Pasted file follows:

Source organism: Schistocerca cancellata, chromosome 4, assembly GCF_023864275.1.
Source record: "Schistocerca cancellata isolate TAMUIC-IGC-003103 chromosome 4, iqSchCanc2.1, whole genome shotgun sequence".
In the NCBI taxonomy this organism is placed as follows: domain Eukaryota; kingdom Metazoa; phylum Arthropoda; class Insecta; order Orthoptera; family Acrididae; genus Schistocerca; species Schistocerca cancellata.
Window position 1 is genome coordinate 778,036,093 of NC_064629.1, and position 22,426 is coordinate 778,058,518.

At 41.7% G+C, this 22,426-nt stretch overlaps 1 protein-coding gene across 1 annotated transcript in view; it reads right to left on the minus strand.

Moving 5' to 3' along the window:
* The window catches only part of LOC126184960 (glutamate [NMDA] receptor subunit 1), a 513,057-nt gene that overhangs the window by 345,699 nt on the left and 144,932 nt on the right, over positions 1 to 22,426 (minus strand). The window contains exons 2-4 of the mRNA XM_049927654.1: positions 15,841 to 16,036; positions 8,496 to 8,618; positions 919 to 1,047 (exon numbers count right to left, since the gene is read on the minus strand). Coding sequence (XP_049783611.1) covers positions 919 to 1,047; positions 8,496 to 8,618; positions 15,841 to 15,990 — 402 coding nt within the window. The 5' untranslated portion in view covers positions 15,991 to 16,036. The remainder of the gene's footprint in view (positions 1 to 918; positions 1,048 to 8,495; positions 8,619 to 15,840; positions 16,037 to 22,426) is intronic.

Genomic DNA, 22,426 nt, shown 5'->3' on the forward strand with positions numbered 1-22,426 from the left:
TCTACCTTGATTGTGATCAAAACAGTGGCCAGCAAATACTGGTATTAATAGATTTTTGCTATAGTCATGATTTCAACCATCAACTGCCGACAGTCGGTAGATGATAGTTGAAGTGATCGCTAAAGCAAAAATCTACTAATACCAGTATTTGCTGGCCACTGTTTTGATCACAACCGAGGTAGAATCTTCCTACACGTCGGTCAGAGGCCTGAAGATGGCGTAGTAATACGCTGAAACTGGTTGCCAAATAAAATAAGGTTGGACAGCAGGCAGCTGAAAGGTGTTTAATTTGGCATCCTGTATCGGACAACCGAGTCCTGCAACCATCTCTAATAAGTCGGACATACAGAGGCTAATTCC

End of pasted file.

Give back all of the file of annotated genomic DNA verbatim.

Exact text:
Source organism: Schistocerca cancellata, chromosome 4, assembly GCF_023864275.1.
Source record: "Schistocerca cancellata isolate TAMUIC-IGC-003103 chromosome 4, iqSchCanc2.1, whole genome shotgun sequence".
In the NCBI taxonomy this organism is placed as follows: domain Eukaryota; kingdom Metazoa; phylum Arthropoda; class Insecta; order Orthoptera; family Acrididae; genus Schistocerca; species Schistocerca cancellata.
Window position 1 is genome coordinate 778,036,093 of NC_064629.1, and position 22,426 is coordinate 778,058,518.

At 41.7% G+C, this 22,426-nt stretch overlaps 1 protein-coding gene across 1 annotated transcript in view; it reads right to left on the minus strand.

Moving 5' to 3' along the window:
* The window catches only part of LOC126184960 (glutamate [NMDA] receptor subunit 1), a 513,057-nt gene that overhangs the window by 345,699 nt on the left and 144,932 nt on the right, over positions 1 to 22,426 (minus strand). The window contains exons 2-4 of the mRNA XM_049927654.1: positions 15,841 to 16,036; positions 8,496 to 8,618; positions 919 to 1,047 (exon numbers count right to left, since the gene is read on the minus strand). Coding sequence (XP_049783611.1) covers positions 919 to 1,047; positions 8,496 to 8,618; positions 15,841 to 15,990 — 402 coding nt within the window. The 5' untranslated portion in view covers positions 15,991 to 16,036. The remainder of the gene's footprint in view (positions 1 to 918; positions 1,048 to 8,495; positions 8,619 to 15,840; positions 16,037 to 22,426) is intronic.

Genomic DNA, 22,426 nt, shown 5'->3' on the forward strand with positions numbered 1-22,426 from the left:
TCTACCTTGATTGTGATCAAAACAGTGGCCAGCAAATACTGGTATTAATAGATTTTTGCTATAGTCATGATTTCAACCATCAACTGCCGACAGTCGGTAGATGATAGTTGAAGTGATCGCTAAAGCAAAAATCTACTAATACCAGTATTTGCTGGCCACTGTTTTGATCACAACCGAGGTAGAATCTTCCTACACGTCGGTCAGAGGCCTGAAGATGGCGTAGTAATACGCTGAAACTGGTTGCCAAATAAAATAAGGTTGGACAGCAGGCAGCTGAAAGGTGTTTAATTTGGCATCCTGTATCGGACAACCGAGTCCTGCAACCATCTCTAATAAGTCGGACATACAGAGGCTAATTCC